• You didn't hear their dub track for Castly in the Sky, then. They left the Japanese language track alone, but felt the need to spice things up in the English version. The most glaring example is when Pazu starts playing the trumpet in the morning. In the Japanese track, it's just a nice trumpet solo as though he's playing a song to wake up the neighborhood. In the English dub, Disney decided that wasn't good enough and turned the whole thing into an orchestral piece, albeit with a strong trumpet line.

        • In the English dub, Disney decided that wasn't good enough and turned the whole thing into an orchestral piece, albeit with a strong trumpet line.

          It was actually Joe Hisaishi himself who re-did the entire score for "Castle in the Sky" - making it orchestral rather than synthesized for the dub. He wanted to make it more "american".

        • Castle in the Sky, but yeah. Of course, I didn't spend much time listening to the dub track. (Even the subtitling could've been done a lot better.) Though the few seconds with that dumbass from Pixar (before I skipped) at the beginning was the most painful bit.

          I guess Disney wasn't quite as bad as whoever made "Warriors of the Wind", but none of the anime distro companies I know of would have done such a lame job.
          • I guess Disney wasn't quite as bad as whoever made "Warriors of the Wind", but none of the anime distro companies I know of would have done such a lame job.

            Perhaps. Perhaps not. But neither Bandai, ADV or Pioneer/Geneon can afford to license Ghibli movies anymore. Disney is the only one big enough to bring these films stateside, so we'll just have to be grateful we're getting anamorphic, progressive R1 discs with subs and dubs - all at reasonable rates.

          • that dumbass from Pixar

            That, sir, would be John Lasseter. A personal friend of Hayao Miyazaki and an animation pioneer in his own right -- in both the technical and artistic aspects of the trade.

            He is the creative direction beind Pixar's incredibly successful films, and so he pulls considerable weight at Disney. His influence is the only reason the Ghibli films have not been butchered far, far more than they already have been.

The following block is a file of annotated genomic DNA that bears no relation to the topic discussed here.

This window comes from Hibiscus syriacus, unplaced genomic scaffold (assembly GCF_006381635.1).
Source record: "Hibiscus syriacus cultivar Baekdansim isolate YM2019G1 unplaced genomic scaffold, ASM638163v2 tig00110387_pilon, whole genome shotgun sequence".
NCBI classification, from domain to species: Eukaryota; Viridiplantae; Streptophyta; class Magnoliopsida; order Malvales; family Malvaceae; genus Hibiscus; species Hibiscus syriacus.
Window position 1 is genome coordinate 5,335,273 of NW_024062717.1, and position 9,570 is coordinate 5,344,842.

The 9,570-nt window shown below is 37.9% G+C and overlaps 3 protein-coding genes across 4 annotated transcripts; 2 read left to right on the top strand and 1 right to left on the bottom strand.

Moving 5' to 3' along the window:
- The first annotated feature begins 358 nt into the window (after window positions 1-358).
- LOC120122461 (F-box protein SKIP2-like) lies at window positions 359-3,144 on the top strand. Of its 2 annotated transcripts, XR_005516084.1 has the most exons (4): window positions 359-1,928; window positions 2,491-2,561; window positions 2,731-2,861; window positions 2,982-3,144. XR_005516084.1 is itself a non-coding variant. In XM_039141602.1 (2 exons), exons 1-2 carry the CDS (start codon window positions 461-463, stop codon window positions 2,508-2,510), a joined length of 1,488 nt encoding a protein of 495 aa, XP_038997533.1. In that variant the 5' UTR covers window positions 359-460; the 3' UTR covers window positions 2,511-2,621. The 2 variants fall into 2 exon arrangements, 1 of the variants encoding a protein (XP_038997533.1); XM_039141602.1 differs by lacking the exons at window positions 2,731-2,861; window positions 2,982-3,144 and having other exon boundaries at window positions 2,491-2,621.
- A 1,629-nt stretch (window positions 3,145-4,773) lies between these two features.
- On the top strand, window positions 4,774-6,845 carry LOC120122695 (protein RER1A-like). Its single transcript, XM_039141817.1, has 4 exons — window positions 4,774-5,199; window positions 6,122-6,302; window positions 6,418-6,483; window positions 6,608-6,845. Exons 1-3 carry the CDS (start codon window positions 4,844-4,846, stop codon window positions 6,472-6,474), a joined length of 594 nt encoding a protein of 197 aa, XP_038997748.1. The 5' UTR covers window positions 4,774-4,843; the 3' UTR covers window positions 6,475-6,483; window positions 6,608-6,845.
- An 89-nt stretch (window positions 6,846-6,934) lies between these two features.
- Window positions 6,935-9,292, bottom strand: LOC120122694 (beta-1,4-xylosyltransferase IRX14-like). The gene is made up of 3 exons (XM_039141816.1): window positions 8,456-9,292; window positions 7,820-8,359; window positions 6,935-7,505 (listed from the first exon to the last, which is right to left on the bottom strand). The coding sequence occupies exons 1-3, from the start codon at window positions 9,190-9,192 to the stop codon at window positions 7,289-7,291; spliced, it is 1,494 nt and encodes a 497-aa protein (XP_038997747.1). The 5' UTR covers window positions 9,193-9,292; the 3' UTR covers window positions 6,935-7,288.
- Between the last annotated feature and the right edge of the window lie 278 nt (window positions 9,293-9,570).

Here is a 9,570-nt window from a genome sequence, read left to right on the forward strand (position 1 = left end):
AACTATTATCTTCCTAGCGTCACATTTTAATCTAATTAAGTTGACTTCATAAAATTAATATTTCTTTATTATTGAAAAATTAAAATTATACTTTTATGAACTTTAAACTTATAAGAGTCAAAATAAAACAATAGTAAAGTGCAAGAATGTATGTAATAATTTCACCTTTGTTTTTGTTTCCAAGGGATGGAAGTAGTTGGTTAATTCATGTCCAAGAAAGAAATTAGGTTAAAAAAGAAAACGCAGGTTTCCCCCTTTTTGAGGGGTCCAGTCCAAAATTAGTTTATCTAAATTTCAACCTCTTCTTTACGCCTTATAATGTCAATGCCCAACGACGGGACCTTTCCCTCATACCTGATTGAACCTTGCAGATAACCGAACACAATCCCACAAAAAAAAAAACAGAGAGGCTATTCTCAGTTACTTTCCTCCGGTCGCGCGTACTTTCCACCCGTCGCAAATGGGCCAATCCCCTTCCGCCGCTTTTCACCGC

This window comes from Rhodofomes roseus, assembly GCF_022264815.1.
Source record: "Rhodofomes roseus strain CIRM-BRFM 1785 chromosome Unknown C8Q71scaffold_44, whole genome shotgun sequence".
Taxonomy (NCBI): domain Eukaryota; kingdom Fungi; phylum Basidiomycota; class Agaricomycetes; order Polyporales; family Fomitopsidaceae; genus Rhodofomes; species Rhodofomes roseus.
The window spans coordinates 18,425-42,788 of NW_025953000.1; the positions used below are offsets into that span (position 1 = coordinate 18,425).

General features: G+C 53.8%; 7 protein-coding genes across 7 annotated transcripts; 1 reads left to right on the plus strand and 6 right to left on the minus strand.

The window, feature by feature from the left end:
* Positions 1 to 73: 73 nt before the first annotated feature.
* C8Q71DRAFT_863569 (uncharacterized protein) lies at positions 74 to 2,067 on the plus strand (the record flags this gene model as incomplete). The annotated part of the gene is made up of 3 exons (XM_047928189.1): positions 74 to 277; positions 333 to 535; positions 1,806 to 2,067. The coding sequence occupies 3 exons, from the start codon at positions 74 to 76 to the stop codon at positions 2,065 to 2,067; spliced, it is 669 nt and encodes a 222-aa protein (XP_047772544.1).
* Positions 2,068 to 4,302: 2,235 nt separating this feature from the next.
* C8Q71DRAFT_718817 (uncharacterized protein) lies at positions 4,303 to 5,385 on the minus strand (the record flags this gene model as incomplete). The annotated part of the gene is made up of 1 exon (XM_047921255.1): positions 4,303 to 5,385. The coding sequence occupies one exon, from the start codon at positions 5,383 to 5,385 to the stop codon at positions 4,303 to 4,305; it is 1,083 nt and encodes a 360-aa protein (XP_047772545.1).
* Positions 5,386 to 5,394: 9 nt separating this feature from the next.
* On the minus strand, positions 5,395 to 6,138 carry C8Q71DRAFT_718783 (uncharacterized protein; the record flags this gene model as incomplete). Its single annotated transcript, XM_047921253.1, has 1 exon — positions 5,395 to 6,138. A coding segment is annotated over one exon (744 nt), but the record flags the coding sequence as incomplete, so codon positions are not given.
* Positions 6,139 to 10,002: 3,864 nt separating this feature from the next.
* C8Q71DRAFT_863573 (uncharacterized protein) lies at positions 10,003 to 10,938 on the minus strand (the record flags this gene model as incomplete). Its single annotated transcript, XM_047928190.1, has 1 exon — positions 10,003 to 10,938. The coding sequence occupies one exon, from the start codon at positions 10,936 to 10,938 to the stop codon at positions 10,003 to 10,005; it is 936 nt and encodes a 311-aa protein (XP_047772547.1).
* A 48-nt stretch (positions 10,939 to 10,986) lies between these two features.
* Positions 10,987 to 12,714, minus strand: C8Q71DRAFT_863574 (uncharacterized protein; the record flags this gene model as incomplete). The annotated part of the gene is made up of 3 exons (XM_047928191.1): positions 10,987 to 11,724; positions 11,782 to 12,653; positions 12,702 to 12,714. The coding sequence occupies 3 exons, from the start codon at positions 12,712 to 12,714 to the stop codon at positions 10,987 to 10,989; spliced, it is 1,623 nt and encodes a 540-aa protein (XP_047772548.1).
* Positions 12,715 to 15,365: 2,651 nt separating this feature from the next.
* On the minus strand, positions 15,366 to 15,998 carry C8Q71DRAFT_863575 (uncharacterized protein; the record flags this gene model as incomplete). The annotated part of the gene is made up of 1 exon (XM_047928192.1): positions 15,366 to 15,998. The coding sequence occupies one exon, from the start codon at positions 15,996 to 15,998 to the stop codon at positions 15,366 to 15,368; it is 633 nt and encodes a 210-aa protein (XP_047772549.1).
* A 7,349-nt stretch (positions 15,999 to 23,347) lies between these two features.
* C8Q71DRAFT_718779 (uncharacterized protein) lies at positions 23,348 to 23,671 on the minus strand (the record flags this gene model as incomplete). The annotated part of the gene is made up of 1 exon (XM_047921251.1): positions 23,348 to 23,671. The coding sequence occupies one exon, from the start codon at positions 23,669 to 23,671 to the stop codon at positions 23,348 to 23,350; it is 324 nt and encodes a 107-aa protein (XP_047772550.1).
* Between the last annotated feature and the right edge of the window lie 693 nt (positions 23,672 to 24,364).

---
            Dum de dum.
        • Ha! I did notice that, but just assumed that my memory was going. I'll have to pay more attention next time.
    • mod parent up. even though i'm probably the only other person that will get that joke.
  • I've never understood why all of the normal foreign films, like all the french ones, are sub-titled, and people here love it, yet for some reason they always insist on dubbing the anime. Now, the vast majority of SERIOUS anime fans (myself included) HATE dubs, and refuse to collect anything but sub-titled anime. I wonder why they refuse to sub-title the good stuff, especially Porco Rosso, which is quite an excellent movie. Just once I'd love for them to do a good sub-titling job, and release it in the st
    • I agree, dubs are evil. However, they appeal to the audience that Disney (*not* Studio Ghibli) is targeting, i.e. younger people who cannot/do not want to read fast enought to enjoy the film. For purists like myself, all of the Ghibli DVDs yet released include the Japanese language tracks, along with subtitles.

      If you are looking for a theatrical release of the subtitled movie, that is unlikely to happen. However, if you are looking for a legitimate replacement for your fan-subs, Disney/Mirimax/whoever
    • The nice thing about the DVD versions is that you have your choice: a clearly subtitled version and an excellent dub. So you can watch it in Japanese with your snobbish fan friends, and still show it to your more "normal" friends who wouldn't sit still for a subtitled cartoon in a foreign languange. Personally, I enjoy both--it's nice to see how talented English speaking actors reinterpret a brilliant Japanese anime, like listening to a cover of an old favorite song by a great band.
      • "So you can watch it in Japanese with your snobbish fan friends, and still show it to your more "normal" friends who wouldn't sit still for a subtitled cartoon in a foreign languange."

        Oh you little troll you. Your point would have been a good one if it had not been entirely invalidated by your trollish remark. There is nothing about preferring subbing that makes one snobbish, nor is someone "normal" because they don't have the patience to watch something in its original format as the creator intended for